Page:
The Asian Square Dance Part V: The Koreas

The two countries occupying the peninsula are the only countries in the world surrounded by the world’s major powers – China, Japan, Russia and the US which is slightly removed geographically, but very present on the territory of South Korea.

South Korea is one of the world’s top 20 economies and home to high-tech companies. The country’s population is the major user of cellphones and internet in the world. North Korea is mired into major problems and famines due to mismanagement by the dynasty that rules it.
The country’s major problems are access to energy and the situation in North Korea, particularly the possibility of a regime collapse leading to massive immigration towards the South. South Korea would be unable to sustain economically a large number of immigrants fleeing the North even if China would be willing to accept part of the flow of refugees such a situation would entail.

The best way to prevent such a collapse is reunification and this appears at this point to be most unlikely.
The two countries are still technically at war with each other. North Korea has a nuclear program, has repeatedly tested its delivery capabilities, has transferred nuclear technology to other countries and engages regularly in provocations.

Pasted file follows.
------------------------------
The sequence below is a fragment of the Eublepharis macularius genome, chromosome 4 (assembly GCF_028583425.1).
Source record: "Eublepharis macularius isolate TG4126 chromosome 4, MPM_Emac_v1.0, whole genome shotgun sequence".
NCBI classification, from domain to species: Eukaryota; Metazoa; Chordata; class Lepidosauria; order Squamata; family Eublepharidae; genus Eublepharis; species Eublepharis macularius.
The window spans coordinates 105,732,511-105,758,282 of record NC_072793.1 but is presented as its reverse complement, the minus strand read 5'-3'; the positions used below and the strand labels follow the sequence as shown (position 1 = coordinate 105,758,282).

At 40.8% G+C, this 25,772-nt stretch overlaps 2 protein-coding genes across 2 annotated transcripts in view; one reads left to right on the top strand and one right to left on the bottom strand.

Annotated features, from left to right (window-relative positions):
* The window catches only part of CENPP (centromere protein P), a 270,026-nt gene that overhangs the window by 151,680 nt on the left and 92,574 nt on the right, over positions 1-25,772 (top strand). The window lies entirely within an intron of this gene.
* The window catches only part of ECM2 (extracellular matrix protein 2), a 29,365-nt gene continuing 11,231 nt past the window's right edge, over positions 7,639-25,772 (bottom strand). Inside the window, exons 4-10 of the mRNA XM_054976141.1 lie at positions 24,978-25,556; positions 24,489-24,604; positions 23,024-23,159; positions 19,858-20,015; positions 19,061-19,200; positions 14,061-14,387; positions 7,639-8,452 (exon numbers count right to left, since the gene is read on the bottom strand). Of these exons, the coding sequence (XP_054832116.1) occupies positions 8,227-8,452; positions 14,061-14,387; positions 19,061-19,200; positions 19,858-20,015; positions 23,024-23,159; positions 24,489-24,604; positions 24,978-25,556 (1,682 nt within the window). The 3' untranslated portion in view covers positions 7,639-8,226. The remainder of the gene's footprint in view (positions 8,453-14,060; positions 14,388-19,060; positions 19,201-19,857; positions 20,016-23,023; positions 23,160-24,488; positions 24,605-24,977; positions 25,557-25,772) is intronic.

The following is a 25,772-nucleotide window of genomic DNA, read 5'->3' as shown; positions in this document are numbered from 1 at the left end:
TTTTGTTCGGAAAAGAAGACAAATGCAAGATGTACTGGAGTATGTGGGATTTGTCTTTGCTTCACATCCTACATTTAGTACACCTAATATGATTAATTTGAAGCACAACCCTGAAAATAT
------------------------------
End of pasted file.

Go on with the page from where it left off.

The South Korean army is believed to be one of the world’s best with a budget of close to USD 30 billion which compares favorably with North Korea’s lower than USD 10 billion. South Korea’s hardware, whether tanks or planes, are recent while that of North Korea dates back to the 1940s, 1950s and 1960s.

While Russia has very recently agreed to conduct joint maneuvers with North Korea, that country’s most important backer is China. Should North Korea escalate its provocations, China might decide to move troops into North Korea and occupy the country risking a wider conflict in which no doubt not only South Korea, but also the US, might be drawn. It would run contrary to China’s present need of the existence of North Korea which is to act as a buffer between itself and the US troops stationed in South Korea.
Another major danger is that skirmishes between the two Koreas escalate and lead to an all-out war.

Michael Akerib
Michael Akerib
Michael Akerib, Vice-Rector, SWISS UMEF UNIVERSITY